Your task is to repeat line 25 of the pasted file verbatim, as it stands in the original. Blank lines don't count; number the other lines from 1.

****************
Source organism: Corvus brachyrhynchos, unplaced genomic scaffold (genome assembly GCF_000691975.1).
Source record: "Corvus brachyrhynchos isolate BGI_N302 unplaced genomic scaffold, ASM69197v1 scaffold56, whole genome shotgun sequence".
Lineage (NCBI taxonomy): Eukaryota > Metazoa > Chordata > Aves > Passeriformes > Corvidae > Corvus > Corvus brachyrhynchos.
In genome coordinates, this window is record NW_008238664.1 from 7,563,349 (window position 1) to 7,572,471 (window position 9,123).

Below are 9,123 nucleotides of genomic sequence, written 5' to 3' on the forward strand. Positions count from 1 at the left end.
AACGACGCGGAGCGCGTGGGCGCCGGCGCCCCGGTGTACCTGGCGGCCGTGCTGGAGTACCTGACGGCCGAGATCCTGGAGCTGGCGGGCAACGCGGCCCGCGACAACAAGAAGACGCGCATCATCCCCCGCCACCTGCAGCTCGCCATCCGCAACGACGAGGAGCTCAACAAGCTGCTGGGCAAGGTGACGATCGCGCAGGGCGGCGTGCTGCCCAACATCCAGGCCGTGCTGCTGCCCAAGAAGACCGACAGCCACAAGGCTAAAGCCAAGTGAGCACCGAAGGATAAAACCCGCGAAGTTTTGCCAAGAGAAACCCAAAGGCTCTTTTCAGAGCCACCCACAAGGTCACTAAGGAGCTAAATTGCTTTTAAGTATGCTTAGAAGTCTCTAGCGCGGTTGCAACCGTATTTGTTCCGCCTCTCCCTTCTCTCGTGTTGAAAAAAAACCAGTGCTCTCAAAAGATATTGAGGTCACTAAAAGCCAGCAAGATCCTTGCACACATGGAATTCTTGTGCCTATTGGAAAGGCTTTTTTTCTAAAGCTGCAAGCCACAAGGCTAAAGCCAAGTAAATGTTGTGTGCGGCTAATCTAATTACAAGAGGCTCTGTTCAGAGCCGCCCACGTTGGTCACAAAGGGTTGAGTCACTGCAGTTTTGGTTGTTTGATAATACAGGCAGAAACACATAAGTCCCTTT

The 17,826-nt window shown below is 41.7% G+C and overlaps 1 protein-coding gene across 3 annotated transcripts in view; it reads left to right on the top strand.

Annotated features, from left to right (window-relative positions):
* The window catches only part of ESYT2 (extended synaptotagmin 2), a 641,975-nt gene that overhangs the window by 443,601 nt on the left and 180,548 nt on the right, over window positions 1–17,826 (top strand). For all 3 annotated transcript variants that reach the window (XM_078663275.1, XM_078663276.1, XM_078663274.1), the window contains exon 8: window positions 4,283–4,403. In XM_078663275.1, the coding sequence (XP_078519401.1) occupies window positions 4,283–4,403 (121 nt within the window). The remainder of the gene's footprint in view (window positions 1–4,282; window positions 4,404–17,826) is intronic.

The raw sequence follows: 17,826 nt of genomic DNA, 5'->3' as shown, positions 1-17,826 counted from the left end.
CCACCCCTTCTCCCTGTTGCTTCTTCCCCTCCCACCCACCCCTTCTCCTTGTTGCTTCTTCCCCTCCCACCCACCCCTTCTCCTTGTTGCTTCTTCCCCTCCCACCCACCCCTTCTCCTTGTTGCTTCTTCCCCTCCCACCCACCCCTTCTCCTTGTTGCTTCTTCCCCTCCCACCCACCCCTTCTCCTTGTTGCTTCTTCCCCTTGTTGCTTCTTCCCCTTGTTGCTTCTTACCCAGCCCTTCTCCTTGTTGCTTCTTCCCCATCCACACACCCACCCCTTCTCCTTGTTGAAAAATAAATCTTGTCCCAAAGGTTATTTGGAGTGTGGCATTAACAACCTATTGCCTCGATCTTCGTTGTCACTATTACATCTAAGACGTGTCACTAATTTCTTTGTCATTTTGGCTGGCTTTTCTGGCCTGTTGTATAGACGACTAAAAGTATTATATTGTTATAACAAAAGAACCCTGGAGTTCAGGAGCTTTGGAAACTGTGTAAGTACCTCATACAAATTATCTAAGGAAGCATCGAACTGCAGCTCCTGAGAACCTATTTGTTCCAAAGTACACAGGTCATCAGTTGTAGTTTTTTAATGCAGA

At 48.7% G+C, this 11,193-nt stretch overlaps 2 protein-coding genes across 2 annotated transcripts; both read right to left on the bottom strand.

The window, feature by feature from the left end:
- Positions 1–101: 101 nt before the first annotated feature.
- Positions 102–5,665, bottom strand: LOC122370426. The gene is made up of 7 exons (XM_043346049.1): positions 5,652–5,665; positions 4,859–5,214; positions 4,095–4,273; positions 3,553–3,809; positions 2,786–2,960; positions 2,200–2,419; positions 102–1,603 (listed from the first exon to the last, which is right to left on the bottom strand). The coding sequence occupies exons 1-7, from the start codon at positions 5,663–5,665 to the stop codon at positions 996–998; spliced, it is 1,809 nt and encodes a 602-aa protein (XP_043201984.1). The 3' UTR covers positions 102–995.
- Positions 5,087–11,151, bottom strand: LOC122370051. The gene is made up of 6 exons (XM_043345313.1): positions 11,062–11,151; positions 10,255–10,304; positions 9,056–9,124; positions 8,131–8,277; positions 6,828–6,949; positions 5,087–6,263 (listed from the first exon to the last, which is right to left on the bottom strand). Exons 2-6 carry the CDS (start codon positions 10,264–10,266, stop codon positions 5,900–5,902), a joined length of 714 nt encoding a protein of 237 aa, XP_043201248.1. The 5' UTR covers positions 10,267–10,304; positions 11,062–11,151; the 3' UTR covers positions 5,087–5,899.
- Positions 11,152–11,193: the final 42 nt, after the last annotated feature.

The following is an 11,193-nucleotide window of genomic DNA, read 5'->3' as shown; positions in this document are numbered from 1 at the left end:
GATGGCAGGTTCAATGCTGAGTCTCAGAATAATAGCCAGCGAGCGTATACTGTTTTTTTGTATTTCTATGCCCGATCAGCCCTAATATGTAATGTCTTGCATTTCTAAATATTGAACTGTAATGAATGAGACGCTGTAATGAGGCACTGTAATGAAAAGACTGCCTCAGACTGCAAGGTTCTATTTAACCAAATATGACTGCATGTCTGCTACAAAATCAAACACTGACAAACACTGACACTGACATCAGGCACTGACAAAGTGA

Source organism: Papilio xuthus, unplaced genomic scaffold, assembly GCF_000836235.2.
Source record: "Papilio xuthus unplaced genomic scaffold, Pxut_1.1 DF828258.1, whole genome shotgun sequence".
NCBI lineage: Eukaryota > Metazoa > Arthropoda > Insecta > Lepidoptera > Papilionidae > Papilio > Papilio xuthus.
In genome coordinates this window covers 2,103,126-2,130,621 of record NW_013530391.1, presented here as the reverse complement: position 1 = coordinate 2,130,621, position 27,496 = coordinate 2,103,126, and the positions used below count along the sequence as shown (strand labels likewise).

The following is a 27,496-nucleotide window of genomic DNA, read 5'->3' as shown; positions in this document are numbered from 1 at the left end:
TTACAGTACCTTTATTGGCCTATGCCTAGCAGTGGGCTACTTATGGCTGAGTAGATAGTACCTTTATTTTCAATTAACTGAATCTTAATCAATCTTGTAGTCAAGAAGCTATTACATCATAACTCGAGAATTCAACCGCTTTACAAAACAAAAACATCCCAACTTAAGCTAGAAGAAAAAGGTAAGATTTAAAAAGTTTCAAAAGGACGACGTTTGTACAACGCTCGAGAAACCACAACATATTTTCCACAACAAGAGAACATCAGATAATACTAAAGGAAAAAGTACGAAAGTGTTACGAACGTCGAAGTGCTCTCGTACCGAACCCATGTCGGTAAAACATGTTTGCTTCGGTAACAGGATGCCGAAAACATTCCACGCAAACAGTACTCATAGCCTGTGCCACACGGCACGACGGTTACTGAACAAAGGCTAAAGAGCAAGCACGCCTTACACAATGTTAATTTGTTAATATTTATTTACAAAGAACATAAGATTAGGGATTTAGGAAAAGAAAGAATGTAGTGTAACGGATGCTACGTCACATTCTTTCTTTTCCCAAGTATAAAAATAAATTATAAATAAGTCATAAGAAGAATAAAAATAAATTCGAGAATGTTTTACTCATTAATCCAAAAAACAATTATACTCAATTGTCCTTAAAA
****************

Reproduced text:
TTACAGTACCTTTATTGGCCTATGCCTAGCAGTGGGCTACTTATGGCTGAGTAGATAGTACCTTTATTTTCAATTAACTGAATCTTAATCAATCTTGTAGTCAAGAAGCTATTACATCATAACTCGAGAATTCAACCGCTTTACAAAACAAAAACATCCCAACTTAAGCTAGAAGAAAAAGGTAAGATTTAAAAAGTTTCAAAAGGACGACGTTTGTACAACGCTCGAGAAACCACAACATATTTTCCACAACAAGAGAACATCAGATAATACTAAAGGAAAAAGTACGAAAGTGTTACGAACGTCGAAGTGCTCTCGTACCGAACCCATGTCGGTAAAACATGTTTGCTTCGGTAACAGGATGCCGAAAACATTCCACGCAAACAGTACTCATAGCCTGTGCCACACGGCACGACGGTTACTGAACAAAGGCTAAAGAGCAAGCACGCCTTACACAATGTTAATTTGTTAATATTTATTTACAAAGAACATAAGATTAGGGATTTAGGAAAAGAAAGAATGTAGTGTAACGGATGCTACGTCACATTCTTTCTTTTCCCAAGTATAAAAATAAATTATAAATAAGTCATAAGAAGAATAAAAATAAATTCGAGAATGTTTTACTCATTAATCCAAAAAACAATTATACTCAATTGTCCTTAAAA